Well, it's all the same Linux kernel; for each branch of each distribution,
they pick a kernel train they want to run with and then backport patches as
required for security or device driver support from more modern kernels ...
Nothing to stop you from running X kernel (or Z window manager) on Y
distribution, generally. The primary differentiator is really the packaging
scheme; whether it uses the Debian style (*.deb) or the Red Hat (*.rpm)
style or perhaps something more basic (*.tar.gz) like Slackware.
While there are a few "forks" of BSD, there never was a proliferation of
various "distributions"; that is to say, there is only one, definitive
FreeBSD, one, definitive NetBSD and one, definitive OpenBSD. All are
significantly stripped of crud out of the box compared to Linux.
Ironically, I had to migrate a few of my home servers _to_ Linux _from_
FreeBSD (with some reticence) because FreeBSD dropped support for my Fore
PCA-200E cards and I didn't want to stop running OC-3 MM ATM at home :O
I do still run some FreeBSD systems at home but just as ESXi VMs.
On Wed, Sep 30, 2015 at 6:42 PM, Chuck Guzis <cclist at sydex.com> wrote:
On 09/30/2015 02:50 PM, Sean Caron wrote:
Just the whole idea of so many Linux
distributions makes me bang my
head against the coffee table. One thing I greatly admire about the
*BSD projects has been the strong arm of unification, all
contributors are working towards one goal... It just so happened that
Linux was the "free UNIX that took off" (just like i386 was the
"architecture that won") and we have to live with the repercussions
of that in IT ops every day for better or for worse ... But that's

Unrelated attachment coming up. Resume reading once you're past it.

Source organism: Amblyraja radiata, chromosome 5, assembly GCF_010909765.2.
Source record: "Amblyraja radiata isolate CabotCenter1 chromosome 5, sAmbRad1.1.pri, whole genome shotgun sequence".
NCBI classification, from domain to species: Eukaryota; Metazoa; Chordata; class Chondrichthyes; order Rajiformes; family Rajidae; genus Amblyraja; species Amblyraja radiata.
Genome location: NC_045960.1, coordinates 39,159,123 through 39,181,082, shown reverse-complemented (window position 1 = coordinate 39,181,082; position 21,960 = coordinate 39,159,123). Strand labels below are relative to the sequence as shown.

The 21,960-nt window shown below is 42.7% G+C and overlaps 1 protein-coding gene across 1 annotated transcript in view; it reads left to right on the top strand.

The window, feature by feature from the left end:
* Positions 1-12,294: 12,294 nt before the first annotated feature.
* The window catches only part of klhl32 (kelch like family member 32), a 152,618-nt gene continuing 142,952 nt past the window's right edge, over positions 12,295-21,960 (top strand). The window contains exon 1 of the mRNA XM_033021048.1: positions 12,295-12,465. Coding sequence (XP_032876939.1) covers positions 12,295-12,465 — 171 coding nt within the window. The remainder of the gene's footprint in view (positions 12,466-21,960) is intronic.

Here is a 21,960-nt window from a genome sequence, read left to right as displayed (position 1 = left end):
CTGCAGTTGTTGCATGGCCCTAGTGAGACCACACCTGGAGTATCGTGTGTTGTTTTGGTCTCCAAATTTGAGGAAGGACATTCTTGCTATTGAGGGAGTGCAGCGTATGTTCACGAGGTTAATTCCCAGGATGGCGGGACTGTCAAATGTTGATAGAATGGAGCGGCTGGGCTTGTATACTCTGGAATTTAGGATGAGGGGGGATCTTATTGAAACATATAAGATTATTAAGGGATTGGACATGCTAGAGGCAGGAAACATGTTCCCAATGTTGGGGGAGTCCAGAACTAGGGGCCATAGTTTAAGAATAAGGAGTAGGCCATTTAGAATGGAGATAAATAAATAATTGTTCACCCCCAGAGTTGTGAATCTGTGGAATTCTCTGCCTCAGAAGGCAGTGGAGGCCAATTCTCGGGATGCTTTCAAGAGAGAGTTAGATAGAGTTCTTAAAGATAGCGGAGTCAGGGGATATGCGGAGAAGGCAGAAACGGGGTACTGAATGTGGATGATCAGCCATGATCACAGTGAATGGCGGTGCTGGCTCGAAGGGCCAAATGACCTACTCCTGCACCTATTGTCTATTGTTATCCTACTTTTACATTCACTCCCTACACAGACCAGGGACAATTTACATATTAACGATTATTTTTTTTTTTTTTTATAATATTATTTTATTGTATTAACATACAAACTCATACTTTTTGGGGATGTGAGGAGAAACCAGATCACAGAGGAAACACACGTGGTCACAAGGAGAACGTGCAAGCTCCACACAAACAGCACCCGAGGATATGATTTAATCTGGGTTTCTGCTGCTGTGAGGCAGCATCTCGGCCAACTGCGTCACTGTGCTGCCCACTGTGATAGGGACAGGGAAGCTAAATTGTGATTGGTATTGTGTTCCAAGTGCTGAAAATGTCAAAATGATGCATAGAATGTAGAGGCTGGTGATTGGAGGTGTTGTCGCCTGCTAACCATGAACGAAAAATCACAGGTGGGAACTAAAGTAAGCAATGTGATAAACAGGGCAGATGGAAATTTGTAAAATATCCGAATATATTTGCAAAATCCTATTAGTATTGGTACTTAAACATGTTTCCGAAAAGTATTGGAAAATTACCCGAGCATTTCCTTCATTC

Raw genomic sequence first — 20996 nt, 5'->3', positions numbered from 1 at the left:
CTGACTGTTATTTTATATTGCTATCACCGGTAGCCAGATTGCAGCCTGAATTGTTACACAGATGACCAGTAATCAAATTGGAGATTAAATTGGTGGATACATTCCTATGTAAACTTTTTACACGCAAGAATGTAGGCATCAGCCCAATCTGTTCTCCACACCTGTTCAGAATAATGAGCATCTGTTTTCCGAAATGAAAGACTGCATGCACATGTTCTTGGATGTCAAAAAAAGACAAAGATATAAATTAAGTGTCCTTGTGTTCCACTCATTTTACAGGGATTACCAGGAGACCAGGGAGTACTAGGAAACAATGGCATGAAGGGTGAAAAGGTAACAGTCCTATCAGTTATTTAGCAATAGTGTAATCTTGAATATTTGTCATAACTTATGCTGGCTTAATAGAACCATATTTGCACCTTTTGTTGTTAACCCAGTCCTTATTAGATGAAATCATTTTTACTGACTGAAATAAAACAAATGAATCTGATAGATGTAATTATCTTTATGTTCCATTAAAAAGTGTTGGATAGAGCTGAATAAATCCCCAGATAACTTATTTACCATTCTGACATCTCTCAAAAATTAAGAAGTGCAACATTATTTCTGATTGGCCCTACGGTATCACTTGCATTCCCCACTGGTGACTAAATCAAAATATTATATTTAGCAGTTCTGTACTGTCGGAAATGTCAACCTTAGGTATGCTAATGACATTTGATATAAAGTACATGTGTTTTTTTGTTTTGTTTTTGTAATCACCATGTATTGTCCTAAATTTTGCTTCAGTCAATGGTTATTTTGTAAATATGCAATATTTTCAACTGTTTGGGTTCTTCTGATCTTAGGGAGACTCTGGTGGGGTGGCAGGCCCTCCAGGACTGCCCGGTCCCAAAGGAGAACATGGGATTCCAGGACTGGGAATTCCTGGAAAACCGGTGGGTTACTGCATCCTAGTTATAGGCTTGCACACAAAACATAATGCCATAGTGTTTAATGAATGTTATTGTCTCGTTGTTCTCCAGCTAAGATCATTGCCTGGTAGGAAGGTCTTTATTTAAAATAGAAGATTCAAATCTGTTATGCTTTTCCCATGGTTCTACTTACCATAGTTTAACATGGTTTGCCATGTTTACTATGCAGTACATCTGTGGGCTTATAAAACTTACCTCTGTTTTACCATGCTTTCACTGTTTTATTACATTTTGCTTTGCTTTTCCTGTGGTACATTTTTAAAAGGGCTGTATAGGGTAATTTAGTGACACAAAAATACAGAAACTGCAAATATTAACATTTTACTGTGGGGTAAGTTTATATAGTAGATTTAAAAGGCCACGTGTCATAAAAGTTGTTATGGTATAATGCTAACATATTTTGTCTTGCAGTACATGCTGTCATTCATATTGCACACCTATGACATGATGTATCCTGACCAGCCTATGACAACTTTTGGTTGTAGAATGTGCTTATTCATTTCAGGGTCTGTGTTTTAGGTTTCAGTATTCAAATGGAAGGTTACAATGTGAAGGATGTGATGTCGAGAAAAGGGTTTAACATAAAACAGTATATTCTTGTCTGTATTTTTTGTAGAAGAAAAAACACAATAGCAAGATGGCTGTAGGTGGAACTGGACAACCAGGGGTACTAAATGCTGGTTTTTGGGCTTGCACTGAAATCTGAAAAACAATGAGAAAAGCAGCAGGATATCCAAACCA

just my two cents and no more ... I know this topic can get
I find that most of the difference between Linuces lies in the GUI, not in
the "guts" of the system. Many, if not, most use a Debian-based kernel
with other stuff bolted on--and even that's not cast in Sakrete. I'm
sitting at a system now running Ubuntu with the XFCE desktop (I can't stand
Unity). At the command-line level, there's little that's substantially
different among Linuces.
Anent BSD, you'll find considerable differences in approaches to OpenBSD
compared with FreeBSD. OpenBSD is conservative to the point of being
almost paranoid, an approach I greatly admire. OpenBSD management seems to
despise virtualization in any form, so no Wine for you, much less
VirtualBox. Ftp is not officially supported, etc. Compared to OpenBSD,
FreeBSD is a painted whore.
It's been a long time since I've updated my systems with NetBSD, so it's
hard to say much there.
Linux is getting to be (or has gotten to be) the host of the latest shiny
toy. They no longer support older chipsets, such as the VIA 8237A
nothbridge (it was just ripped out without commentary, so you have no hard
disk access). The BSDs--and even Windows seem to have kept it.